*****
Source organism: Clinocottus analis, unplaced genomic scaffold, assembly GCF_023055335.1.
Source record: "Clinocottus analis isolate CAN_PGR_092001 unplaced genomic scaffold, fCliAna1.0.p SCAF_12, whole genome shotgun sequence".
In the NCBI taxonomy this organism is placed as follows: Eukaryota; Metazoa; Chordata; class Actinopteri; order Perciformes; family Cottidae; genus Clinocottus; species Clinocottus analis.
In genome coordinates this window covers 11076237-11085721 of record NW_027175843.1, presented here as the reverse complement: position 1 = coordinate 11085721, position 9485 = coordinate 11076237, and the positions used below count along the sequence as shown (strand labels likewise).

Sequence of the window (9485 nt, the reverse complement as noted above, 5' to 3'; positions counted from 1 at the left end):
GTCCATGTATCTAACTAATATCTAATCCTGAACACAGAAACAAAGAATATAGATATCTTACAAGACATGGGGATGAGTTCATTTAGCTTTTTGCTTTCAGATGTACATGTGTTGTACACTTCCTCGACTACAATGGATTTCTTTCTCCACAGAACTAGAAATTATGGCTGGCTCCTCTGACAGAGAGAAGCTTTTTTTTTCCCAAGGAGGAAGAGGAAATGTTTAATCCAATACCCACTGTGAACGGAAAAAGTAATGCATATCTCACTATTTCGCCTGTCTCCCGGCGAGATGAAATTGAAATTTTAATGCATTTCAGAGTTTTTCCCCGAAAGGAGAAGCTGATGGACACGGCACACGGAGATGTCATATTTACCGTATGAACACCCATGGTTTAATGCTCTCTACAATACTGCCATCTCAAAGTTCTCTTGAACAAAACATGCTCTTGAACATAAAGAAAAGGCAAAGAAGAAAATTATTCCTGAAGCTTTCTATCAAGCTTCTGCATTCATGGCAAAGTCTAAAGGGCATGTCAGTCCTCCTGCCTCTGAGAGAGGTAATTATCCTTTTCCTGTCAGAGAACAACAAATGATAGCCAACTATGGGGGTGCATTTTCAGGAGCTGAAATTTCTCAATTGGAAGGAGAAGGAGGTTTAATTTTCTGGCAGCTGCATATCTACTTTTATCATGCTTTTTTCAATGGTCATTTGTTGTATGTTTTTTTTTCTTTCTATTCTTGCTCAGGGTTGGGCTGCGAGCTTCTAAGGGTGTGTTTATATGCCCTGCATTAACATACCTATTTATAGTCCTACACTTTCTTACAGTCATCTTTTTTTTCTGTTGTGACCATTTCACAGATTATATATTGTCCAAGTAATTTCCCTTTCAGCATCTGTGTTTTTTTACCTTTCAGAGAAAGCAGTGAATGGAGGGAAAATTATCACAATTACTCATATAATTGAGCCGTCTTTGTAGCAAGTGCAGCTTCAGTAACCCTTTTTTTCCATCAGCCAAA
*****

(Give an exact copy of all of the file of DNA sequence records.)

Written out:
Source organism: Clinocottus analis, unplaced genomic scaffold, assembly GCF_023055335.1.
Source record: "Clinocottus analis isolate CAN_PGR_092001 unplaced genomic scaffold, fCliAna1.0.p SCAF_12, whole genome shotgun sequence".
In the NCBI taxonomy this organism is placed as follows: Eukaryota; Metazoa; Chordata; class Actinopteri; order Perciformes; family Cottidae; genus Clinocottus; species Clinocottus analis.
In genome coordinates this window covers 11076237-11085721 of record NW_027175843.1, presented here as the reverse complement: position 1 = coordinate 11085721, position 9485 = coordinate 11076237, and the positions used below count along the sequence as shown (strand labels likewise).

Sequence of the window (9485 nt, the reverse complement as noted above, 5' to 3'; positions counted from 1 at the left end):
GTCCATGTATCTAACTAATATCTAATCCTGAACACAGAAACAAAGAATATAGATATCTTACAAGACATGGGGATGAGTTCATTTAGCTTTTTGCTTTCAGATGTACATGTGTTGTACACTTCCTCGACTACAATGGATTTCTTTCTCCACAGAACTAGAAATTATGGCTGGCTCCTCTGACAGAGAGAAGCTTTTTTTTTCCCAAGGAGGAAGAGGAAATGTTTAATCCAATACCCACTGTGAACGGAAAAAGTAATGCATATCTCACTATTTCGCCTGTCTCCCGGCGAGATGAAATTGAAATTTTAATGCATTTCAGAGTTTTTCCCCGAAAGGAGAAGCTGATGGACACGGCACACGGAGATGTCATATTTACCGTATGAACACCCATGGTTTAATGCTCTCTACAATACTGCCATCTCAAAGTTCTCTTGAACAAAACATGCTCTTGAACATAAAGAAAAGGCAAAGAAGAAAATTATTCCTGAAGCTTTCTATCAAGCTTCTGCATTCATGGCAAAGTCTAAAGGGCATGTCAGTCCTCCTGCCTCTGAGAGAGGTAATTATCCTTTTCCTGTCAGAGAACAACAAATGATAGCCAACTATGGGGGTGCATTTTCAGGAGCTGAAATTTCTCAATTGGAAGGAGAAGGAGGTTTAATTTTCTGGCAGCTGCATATCTACTTTTATCATGCTTTTTTCAATGGTCATTTGTTGTATGTTTTTTTTTCTTTCTATTCTTGCTCAGGGTTGGGCTGCGAGCTTCTAAGGGTGTGTTTATATGCCCTGCATTAACATACCTATTTATAGTCCTACACTTTCTTACAGTCATCTTTTTTTTCTGTTGTGACCATTTCACAGATTATATATTGTCCAAGTAATTTCCCTTTCAGCATCTGTGTTTTTTTACCTTTCAGAGAAAGCAGTGAATGGAGGGAAAATTATCACAATTACTCATATAATTGAGCCGTCTTTGTAGCAAGTGCAGCTTCAGTAACCCTTTTTTTCCATCAGCCAAA